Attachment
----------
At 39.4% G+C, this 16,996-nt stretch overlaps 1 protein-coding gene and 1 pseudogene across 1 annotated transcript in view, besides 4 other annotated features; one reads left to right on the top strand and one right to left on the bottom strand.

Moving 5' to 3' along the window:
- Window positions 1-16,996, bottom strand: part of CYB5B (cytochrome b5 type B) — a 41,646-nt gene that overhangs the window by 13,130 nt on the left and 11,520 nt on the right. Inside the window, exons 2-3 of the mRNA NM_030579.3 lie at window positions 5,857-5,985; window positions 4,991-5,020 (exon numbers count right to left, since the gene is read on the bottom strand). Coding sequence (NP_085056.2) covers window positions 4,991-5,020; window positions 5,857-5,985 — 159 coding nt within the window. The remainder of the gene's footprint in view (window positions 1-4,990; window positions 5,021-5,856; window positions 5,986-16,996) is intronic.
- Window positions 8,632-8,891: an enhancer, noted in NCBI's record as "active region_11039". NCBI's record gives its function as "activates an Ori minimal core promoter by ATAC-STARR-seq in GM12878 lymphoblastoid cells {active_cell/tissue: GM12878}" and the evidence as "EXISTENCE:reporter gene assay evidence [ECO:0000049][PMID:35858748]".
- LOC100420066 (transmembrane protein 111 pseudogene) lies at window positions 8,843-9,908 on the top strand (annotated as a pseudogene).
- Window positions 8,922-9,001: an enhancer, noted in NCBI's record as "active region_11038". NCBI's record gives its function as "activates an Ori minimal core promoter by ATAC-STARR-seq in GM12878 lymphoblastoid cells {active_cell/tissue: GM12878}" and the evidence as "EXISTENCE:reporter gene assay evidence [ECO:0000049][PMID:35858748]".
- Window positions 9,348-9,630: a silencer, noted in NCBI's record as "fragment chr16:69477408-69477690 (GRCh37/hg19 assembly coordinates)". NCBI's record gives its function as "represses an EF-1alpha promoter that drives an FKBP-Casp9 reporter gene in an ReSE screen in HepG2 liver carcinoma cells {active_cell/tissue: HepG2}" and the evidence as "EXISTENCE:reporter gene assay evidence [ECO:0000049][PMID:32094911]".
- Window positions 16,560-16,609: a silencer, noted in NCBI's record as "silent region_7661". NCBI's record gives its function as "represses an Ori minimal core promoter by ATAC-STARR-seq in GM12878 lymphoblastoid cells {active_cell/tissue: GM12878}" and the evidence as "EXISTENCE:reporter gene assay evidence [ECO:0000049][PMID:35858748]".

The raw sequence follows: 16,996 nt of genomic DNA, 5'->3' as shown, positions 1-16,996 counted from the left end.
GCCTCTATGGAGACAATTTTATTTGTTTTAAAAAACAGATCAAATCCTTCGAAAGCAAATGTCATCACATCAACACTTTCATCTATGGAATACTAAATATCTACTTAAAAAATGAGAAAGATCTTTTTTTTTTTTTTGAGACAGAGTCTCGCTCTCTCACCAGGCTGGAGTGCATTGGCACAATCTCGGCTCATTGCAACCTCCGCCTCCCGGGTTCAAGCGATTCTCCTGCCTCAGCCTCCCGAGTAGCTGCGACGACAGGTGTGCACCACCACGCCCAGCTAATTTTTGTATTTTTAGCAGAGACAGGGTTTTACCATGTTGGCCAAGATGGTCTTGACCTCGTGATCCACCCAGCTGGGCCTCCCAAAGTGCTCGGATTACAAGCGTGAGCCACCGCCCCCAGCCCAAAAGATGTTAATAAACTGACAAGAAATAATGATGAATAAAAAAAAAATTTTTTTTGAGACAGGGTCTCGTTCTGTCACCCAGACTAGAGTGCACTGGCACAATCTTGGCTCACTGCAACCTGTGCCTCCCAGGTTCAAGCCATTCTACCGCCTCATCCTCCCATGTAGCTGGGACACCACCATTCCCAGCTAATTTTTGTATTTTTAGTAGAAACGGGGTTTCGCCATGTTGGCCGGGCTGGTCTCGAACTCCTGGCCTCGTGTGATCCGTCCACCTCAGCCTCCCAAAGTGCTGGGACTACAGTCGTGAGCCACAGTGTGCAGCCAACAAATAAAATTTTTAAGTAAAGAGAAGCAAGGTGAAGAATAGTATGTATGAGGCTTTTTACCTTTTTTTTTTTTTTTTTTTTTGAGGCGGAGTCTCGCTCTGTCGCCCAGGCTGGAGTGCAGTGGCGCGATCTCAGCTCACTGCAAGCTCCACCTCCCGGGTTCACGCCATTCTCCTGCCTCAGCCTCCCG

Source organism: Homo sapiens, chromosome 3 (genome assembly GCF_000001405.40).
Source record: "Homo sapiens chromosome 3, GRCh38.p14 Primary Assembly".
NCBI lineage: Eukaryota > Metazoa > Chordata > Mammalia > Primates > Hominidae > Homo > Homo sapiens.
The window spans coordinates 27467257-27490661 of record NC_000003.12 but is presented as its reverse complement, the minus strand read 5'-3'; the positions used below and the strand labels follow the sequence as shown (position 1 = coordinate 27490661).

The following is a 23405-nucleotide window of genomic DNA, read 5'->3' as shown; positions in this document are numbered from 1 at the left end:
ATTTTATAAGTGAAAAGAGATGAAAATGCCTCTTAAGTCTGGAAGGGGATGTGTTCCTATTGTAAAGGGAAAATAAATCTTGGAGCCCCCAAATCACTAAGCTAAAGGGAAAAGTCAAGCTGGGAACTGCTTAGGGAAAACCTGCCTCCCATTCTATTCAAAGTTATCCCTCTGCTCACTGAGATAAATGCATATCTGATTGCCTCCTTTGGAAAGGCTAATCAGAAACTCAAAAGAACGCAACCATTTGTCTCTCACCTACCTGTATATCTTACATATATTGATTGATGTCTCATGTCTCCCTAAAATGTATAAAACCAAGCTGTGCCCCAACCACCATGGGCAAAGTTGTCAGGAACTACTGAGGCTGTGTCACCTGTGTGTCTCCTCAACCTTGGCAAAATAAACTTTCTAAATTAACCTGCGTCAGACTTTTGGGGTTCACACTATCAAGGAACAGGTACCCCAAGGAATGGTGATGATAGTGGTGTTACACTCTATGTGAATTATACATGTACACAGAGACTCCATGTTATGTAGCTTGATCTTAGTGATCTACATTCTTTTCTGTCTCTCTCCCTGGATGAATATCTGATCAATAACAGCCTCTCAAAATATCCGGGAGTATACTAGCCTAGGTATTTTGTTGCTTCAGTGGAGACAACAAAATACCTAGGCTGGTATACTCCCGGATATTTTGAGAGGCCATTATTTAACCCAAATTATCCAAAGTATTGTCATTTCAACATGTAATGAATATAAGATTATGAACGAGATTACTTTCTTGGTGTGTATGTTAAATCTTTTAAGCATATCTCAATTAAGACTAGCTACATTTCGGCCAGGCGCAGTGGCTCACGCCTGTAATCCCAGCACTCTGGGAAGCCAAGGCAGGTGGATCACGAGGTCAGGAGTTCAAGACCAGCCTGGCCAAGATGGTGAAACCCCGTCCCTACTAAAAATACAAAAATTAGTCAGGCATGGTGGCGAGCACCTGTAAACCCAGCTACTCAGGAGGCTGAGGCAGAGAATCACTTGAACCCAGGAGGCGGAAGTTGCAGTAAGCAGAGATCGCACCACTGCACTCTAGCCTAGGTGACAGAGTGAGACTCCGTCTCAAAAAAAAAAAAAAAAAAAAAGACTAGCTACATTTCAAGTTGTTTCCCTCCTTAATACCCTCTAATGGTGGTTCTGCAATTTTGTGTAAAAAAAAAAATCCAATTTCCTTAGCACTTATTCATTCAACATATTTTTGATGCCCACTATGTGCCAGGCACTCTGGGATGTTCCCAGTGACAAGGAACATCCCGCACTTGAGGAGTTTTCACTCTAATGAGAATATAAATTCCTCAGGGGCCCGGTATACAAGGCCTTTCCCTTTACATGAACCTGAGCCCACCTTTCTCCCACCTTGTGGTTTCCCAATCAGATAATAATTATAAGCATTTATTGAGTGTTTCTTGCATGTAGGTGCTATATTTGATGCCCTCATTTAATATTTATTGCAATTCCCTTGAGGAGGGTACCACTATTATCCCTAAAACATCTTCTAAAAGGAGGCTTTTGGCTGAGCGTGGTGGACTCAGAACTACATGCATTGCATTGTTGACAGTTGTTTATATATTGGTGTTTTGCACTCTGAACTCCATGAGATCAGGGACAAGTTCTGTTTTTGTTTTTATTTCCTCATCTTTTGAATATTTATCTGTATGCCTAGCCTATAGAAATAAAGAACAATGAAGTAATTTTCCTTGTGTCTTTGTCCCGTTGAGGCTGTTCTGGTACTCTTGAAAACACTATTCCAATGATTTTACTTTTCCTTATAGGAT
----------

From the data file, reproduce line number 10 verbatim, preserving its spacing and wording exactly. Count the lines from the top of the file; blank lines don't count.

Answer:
GCCTCTATGGAGACAATTTTATTTGTTTTAAAAAACAGATCAAATCCTTCGAAAGCAAATGTCATCACATCAACACTTTCATCTATGGAATACTAAATATCTACTTAAAAAATGAGAAAGATCTTTTTTTTTTTTTTGAGACAGAGTCTCGCTCTCTCACCAGGCTGGAGTGCATTGGCACAATCTCGGCTCATTGCAACCTCCGCCTCCCGGGTTCAAGCGATTCTCCTGCCTCAGCCTCCCGAGTAGCTGCGACGACAGGTGTGCACCACCACGCCCAGCTAATTTTTGTATTTTTAGCAGAGACAGGGTTTTACCATGTTGGCCAAGATGGTCTTGACCTCGTGATCCACCCAGCTGGGCCTCCCAAAGTGCTCGGATTACAAGCGTGAGCCACCGCCCCCAGCCCAAAAGATGTTAATAAACTGACAAGAAATAATGATGAATAAAAAAAAAATTTTTTTTGAGACAGGGTCTCGTTCTGTCACCCAGACTAGAGTGCACTGGCACAATCTTGGCTCACTGCAACCTGTGCCTCCCAGGTTCAAGCCATTCTACCGCCTCATCCTCCCATGTAGCTGGGACACCACCATTCCCAGCTAATTTTTGTATTTTTAGTAGAAACGGGGTTTCGCCATGTTGGCCGGGCTGGTCTCGAACTCCTGGCCTCGTGTGATCCGTCCACCTCAGCCTCCCAAAGTGCTGGGACTACAGTCGTGAGCCACAGTGTGCAGCCAACAAATAAAATTTTTAAGTAAAGAGAAGCAAGGTGAAGAATAGTATGTATGAGGCTTTTTACCTTTTTTTTTTTTTTTTTTTTTGAGGCGGAGTCTCGCTCTGTCGCCCAGGCTGGAGTGCAGTGGCGCGATCTCAGCTCACTGCAAGCTCCACCTCCCGGGTTCACGCCATTCTCCTGCCTCAGCCTCCCG